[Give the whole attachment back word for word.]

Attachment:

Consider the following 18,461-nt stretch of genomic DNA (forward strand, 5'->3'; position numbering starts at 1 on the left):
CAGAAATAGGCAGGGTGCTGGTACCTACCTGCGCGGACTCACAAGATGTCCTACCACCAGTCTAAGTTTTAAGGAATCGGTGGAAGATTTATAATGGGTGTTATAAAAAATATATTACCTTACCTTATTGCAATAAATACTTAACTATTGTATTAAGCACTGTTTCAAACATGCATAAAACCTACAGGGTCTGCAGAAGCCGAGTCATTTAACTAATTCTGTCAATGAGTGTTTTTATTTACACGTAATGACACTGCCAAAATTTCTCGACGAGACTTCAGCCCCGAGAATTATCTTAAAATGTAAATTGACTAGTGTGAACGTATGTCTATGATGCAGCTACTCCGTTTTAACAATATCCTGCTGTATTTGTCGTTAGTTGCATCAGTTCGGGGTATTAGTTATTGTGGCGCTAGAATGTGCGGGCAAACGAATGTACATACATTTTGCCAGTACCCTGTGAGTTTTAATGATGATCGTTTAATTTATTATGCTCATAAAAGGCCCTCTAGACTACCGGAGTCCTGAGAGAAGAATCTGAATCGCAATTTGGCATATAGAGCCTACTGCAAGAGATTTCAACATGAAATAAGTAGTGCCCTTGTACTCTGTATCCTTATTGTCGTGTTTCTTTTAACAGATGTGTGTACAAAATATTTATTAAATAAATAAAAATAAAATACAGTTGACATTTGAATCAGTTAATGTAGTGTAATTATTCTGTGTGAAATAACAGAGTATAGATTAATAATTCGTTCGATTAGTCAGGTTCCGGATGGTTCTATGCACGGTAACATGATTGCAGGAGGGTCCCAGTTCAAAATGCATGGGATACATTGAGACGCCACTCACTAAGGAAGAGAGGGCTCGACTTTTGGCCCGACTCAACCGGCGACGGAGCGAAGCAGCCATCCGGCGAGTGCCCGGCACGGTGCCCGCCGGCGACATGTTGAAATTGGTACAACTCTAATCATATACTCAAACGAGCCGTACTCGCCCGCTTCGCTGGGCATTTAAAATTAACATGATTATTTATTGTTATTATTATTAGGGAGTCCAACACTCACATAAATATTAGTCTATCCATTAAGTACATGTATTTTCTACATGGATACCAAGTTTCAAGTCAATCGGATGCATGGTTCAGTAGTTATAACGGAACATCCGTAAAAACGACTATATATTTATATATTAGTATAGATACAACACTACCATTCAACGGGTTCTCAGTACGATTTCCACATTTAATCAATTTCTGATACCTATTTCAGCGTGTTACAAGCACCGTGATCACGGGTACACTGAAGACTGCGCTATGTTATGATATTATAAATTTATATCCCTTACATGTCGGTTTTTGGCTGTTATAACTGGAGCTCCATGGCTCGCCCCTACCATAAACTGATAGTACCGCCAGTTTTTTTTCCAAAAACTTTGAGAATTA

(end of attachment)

Consider the following 18,461-nt stretch of genomic DNA (forward strand, 5'->3'; position numbering starts at 1 on the left):
CAGAAATAGGCAGGGTGCTGGTACCTACCTGCGCGGACTCACAAGATGTCCTACCACCAGTCTAAGTTTTAAGGAATCGGTGGAAGATTTATAATGGGTGTTATAAAAAATATATTACCTTACCTTATTGCAATAAATACTTAACTATTGTATTAAGCACTGTTTCAAACATGCATAAAACCTACAGGGTCTGCAGAAGCCGAGTCATTTAACTAATTCTGTCAATGAGTGTTTTTATTTACACGTAATGACACTGCCAAAATTTCTCGACGAGACTTCAGCCCCGAGAATTATCTTAAAATGTAAATTGACTAGTGTGAACGTATGTCTATGATGCAGCTACTCCGTTTTAACAATATCCTGCTGTATTTGTCGTTAGTTGCATCAGTTCGGGGTATTAGTTATTGTGGCGCTAGAATGTGCGGGCAAACGAATGTACATACATTTTGCCAGTACCCTGTGAGTTTTAATGATGATCGTTTAATTTATTATGCTCATAAAAGGCCCTCTAGACTACCGGAGTCCTGAGAGAAGAATCTGAATCGCAATTTGGCATATAGAGCCTACTGCAAGAGATTTCAACATGAAATAAGTAGTGCCCTTGTACTCTGTATCCTTATTGTCGTGTTTCTTTTAACAGATGTGTGTACAAAATATTTATTAAATAAATAAAAATAAAATACAGTTGACATTTGAATCAGTTAATGTAGTGTAATTATTCTGTGTGAAATAACAGAGTATAGATTAATAATTCGTTCGATTAGTCAGGTTCCGGATGGTTCTATGCACGGTAACATGATTGCAGGAGGGTCCCAGTTCAAAATGCATGGGATACATTGAGACGCCACTCACTAAGGAAGAGAGGGCTCGACTTTTGGCCCGACTCAACCGGCGACGGAGCGAAGCAGCCATCCGGCGAGTGCCCGGCACGGTGCCCGCCGGCGACATGTTGAAATTGGTACAACTCTAATCATATACTCAAACGAGCCGTACTCGCCCGCTTCGCTGGGCATTTAAAATTAACATGATTATTTATTGTTATTATTATTAGGGAGTCCAACACTCACATAAATATTAGTCTATCCATTAAGTACATGTATTTTCTACATGGATACCAAGTTTCAAGTCAATCGGATGCATGGTTCAGTAGTTATAACGGAACATCCGTAAAAACGACTATATATTTATATATTAGTATAGATACAACACTACCATTCAACGGGTTCTCAGTACGATTTCCACATTTAATCAATTTCTGATACCTATTTCAGCGTGTTACAAGCACCGTGATCACGGGTACACTGAAGACTGCGCTATGTTATGATATTATAAATTTATATCCCTTACATGTCGGTTTTTGGCTGTTATAACTGGAGCTCCATGGCTCGCCCCTACCATAAACTGATAGTACCGCCAGTTTTTTTTCCAAAAACTTTGAGAATTA